2:40 PM – Everyday, Kevin and I would switch off whoever was on lead ropes, the person that generally held both ropes and was responsible for guiding the walk and splitting the ropes when necessary. If I was on lead ropes, we’d open the inner door to Maggie’s management cage, a small cage with a door to her main cage and a door to the outside. I’d reach through the outer door and clip our ropes onto her collar.

Once I opened the outer door we were off, running rapidly down Maggie’s trail. We didn’t have much choice as one of the ropes would be tied around my waist. Maggie would look back in frustration if one of the ropes got caught between her legs, or one of us slowed down or stumbled over a fallen log. After a while, Maggie would’ve let out enough energy and excitement and would start sniffing around her trail to see what animals had crossed over her territory in the past 24 hours. This was when Maggie turned into the jungle huntress.

Maggie would slowly stalk around her trails, putting one foot softly in front of the other, and following that pawprint with her next step, stepping in the same spots to minimize sound. Her shoulders stayed stooped and her neck craned forward while her tail silently twitched side to side in anticipation and pent up excitement. We’d follow her quietly as she got into this zone of dominating her territory, stalking invisible prey (or sometimes prey that Kevin and I simply couldn’t see/smell). We’d try to sidestep leaves (which is near impossible in the jungle), and god forbid one of us stepped on a twig and it cracked as Maggie would snap her head back and growl at us as if to say “if you scare off my prey you are gonna become my prey.” We’d just say hola to her and keep walking. To some of the cats people would say “tranquila” too, which is sort of like “calm down,” but just like some people, Maggie seemed to get more pissed off if you told her to calm down instead of just letting her do it on her own.

When it was really hot, Maggie would walk into the puddles of water and lay down to about shoulder height to cool off. She would hold her head above the water line and look up at the trees and plants with her mouth dropped down giving off this satisfied and slightly curious look. It was amazing how expressive Maggie’s face was. You could always tell what mood she was in, and in more specific ways than simply a good or bad mood. She could be feeling adventurous, or hot and lazy but still mildly content, or completely in the zone of being on the hunt and feeling confident and capable of capturing anything that might cross her path. After laying in the water she’d always take a few steps onto dry land and start licking her paws and cleaning herself. She’d roll over, purring lightly with her paws in the air and the white of her belly exposed, and just as you got the impulse to tell her what a pretty girl she was she’d let out this loud hiss/growl to let the whole jungle know there is a wild puma around and you better not think she’s cute.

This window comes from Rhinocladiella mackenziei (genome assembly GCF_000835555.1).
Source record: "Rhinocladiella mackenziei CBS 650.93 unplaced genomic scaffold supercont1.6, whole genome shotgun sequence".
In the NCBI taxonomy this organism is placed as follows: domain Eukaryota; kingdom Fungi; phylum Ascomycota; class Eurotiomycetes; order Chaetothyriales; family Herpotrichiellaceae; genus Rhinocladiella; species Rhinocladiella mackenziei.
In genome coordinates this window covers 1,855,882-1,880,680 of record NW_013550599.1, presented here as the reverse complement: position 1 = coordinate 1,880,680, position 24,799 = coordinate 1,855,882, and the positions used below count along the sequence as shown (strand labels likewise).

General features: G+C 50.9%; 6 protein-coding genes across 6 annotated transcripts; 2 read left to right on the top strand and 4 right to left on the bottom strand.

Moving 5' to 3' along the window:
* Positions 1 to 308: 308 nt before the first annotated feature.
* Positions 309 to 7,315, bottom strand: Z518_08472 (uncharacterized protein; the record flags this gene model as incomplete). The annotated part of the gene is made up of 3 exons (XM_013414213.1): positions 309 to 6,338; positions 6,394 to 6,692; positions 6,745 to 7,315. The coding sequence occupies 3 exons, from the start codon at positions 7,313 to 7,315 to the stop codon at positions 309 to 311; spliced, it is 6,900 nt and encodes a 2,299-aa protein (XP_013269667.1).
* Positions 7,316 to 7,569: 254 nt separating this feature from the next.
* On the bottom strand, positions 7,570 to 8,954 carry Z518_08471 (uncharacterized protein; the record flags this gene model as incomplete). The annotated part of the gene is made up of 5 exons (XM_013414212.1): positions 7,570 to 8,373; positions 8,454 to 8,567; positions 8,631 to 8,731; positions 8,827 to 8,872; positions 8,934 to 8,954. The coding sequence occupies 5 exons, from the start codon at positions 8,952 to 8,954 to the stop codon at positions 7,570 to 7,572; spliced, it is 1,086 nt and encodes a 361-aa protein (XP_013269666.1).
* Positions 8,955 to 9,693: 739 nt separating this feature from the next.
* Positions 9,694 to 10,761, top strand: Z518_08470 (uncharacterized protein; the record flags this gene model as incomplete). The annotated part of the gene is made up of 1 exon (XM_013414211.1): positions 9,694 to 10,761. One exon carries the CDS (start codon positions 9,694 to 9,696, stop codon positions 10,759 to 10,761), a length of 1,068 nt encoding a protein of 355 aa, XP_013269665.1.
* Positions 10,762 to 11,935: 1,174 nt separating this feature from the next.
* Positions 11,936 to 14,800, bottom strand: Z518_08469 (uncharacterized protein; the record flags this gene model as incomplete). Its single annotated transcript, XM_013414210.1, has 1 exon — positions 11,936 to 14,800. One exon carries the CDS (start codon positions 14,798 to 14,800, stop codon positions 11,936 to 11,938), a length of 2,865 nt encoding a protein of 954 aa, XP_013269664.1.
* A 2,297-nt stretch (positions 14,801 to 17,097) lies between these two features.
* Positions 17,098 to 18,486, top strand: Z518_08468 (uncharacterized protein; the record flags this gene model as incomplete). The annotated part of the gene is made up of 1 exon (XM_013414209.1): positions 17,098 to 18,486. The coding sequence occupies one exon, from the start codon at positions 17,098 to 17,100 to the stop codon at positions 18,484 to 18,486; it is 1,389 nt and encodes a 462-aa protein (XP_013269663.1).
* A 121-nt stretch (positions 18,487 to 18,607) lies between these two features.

Occasionally, if Maggie had nothing to hunt, she’d pick on the Chocolatte fruit. You’d always know which one she was about to go after because she’d eye it for a couple minutes first, slowly approaching the fruit that was hanging directly off the trunk of a tree. She would silently creep towards it with her eyes locked and her body crouched low as if the fruit might somehow notice her and run off. Then, suddenly, she’d pounce, jumping high at the fruit, grabbing the trunk with her paws and tearing the fruit down with her jaws. She’d then play with it the way cats seem to torture their prey, swatting at it and biting it and then stepping back to look, only to slowly lose interest, growl and choose another chocolatte fruit on the tree. Maggie could jump very high from her crouched position on the ground, staying horizontal as she reached our head-height. If she chose a particularly high fruit, she’d throw herself vertically against the tree, clasp onto the tree with her paws, and then push off with her hind paws again to climb further up the tree, getting herself above us to capture whatever fruit she chose to pick on that day. Chocolatte hunting with Maggie was always good fun.

Very often we’d see other animals in the jungle. Most of the time, they tried to avoid Maggie, but we’d see monkeys, chanchos, a massive snake or a pair of toucans on the way to and from her cage. On the trail though, they were a little more difficult to find, although perhaps that was because the jungle was more dense there and our focus was tightly on Maggie.